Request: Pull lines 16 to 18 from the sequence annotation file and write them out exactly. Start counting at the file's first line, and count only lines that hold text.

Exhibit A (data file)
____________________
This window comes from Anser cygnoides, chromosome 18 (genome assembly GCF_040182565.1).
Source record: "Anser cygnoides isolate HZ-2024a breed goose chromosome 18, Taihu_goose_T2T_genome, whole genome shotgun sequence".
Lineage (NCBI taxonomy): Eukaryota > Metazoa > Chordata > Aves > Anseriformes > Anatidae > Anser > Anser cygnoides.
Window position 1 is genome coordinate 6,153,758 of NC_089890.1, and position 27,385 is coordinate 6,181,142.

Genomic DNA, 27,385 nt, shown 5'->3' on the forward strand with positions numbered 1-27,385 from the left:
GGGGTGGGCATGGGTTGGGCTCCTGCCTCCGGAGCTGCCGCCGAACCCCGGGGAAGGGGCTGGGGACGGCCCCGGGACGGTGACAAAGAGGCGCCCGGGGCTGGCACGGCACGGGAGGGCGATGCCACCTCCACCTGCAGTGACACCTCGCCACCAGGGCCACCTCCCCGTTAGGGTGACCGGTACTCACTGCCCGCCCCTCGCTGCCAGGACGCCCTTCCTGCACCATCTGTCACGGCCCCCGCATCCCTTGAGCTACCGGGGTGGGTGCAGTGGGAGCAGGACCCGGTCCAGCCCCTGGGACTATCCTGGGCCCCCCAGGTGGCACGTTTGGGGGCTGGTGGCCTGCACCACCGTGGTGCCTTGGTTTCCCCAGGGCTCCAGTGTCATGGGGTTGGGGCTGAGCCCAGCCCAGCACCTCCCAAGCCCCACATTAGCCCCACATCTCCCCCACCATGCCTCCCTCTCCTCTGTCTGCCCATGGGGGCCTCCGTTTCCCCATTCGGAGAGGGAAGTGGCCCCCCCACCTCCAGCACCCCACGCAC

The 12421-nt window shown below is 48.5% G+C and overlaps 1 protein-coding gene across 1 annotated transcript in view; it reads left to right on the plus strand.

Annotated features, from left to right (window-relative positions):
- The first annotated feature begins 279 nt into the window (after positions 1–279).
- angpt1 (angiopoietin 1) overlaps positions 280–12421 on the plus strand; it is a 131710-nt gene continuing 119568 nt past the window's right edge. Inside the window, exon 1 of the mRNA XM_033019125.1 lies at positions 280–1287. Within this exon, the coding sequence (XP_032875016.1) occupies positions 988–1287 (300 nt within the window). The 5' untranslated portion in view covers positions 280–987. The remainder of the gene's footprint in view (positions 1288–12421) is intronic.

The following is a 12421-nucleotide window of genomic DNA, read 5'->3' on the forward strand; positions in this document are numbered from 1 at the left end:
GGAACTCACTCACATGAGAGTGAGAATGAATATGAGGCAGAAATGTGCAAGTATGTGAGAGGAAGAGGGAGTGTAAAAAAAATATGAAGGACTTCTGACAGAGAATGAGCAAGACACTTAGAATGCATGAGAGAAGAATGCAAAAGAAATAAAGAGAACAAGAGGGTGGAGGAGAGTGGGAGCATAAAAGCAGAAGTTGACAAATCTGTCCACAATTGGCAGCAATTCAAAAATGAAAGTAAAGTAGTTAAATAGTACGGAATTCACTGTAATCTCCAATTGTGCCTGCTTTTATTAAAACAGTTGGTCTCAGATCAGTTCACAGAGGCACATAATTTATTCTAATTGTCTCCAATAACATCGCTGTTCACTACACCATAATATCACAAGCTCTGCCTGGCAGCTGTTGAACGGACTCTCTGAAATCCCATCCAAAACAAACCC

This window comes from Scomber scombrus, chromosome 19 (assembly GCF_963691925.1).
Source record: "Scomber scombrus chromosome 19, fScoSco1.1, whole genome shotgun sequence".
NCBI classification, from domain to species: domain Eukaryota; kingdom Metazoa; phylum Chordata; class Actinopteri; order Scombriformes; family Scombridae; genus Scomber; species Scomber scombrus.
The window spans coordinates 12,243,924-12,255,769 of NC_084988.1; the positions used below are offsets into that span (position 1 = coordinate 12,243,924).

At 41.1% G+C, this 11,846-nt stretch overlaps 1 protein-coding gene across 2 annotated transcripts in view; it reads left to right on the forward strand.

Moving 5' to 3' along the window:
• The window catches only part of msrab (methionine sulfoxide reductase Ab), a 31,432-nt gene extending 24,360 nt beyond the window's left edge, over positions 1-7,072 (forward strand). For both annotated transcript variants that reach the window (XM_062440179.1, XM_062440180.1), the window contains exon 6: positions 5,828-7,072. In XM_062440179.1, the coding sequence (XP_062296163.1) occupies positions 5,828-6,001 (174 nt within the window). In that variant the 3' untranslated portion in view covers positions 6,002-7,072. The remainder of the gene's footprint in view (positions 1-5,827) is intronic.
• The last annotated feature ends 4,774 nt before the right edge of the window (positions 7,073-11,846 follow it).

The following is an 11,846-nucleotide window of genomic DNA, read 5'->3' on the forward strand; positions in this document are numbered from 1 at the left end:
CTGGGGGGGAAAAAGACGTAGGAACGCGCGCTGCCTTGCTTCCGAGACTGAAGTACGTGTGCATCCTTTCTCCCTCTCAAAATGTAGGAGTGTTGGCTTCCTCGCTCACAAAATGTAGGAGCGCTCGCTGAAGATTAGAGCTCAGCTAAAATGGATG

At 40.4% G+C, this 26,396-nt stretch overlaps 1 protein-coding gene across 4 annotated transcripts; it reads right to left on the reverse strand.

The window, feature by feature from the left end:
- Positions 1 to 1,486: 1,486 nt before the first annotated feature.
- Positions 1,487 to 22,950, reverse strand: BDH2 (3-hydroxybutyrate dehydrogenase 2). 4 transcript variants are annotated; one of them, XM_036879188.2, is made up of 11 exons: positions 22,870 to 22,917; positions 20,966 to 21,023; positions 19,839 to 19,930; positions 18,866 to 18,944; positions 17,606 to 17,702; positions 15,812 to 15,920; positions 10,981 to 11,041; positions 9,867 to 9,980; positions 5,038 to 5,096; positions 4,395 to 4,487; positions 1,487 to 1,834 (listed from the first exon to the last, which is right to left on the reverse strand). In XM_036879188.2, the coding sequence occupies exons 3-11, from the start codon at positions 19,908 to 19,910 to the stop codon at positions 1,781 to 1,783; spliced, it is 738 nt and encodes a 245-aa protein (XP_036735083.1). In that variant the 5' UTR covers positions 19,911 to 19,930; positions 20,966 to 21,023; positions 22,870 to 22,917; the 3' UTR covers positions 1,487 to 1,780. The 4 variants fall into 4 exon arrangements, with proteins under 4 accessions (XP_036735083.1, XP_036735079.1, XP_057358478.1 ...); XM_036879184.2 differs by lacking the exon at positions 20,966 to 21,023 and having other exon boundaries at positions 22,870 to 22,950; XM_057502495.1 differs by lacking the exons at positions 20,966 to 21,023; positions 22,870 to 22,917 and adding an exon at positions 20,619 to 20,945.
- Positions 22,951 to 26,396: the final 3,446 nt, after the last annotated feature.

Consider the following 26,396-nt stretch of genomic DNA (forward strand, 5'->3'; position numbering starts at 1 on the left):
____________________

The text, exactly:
The window spans coordinates 12,243,924-12,255,769 of NC_084988.1; the positions used below are offsets into that span (position 1 = coordinate 12,243,924).

At 41.1% G+C, this 11,846-nt stretch overlaps 1 protein-coding gene across 2 annotated transcripts in view; it reads left to right on the forward strand.

Moving 5' to 3' along the window: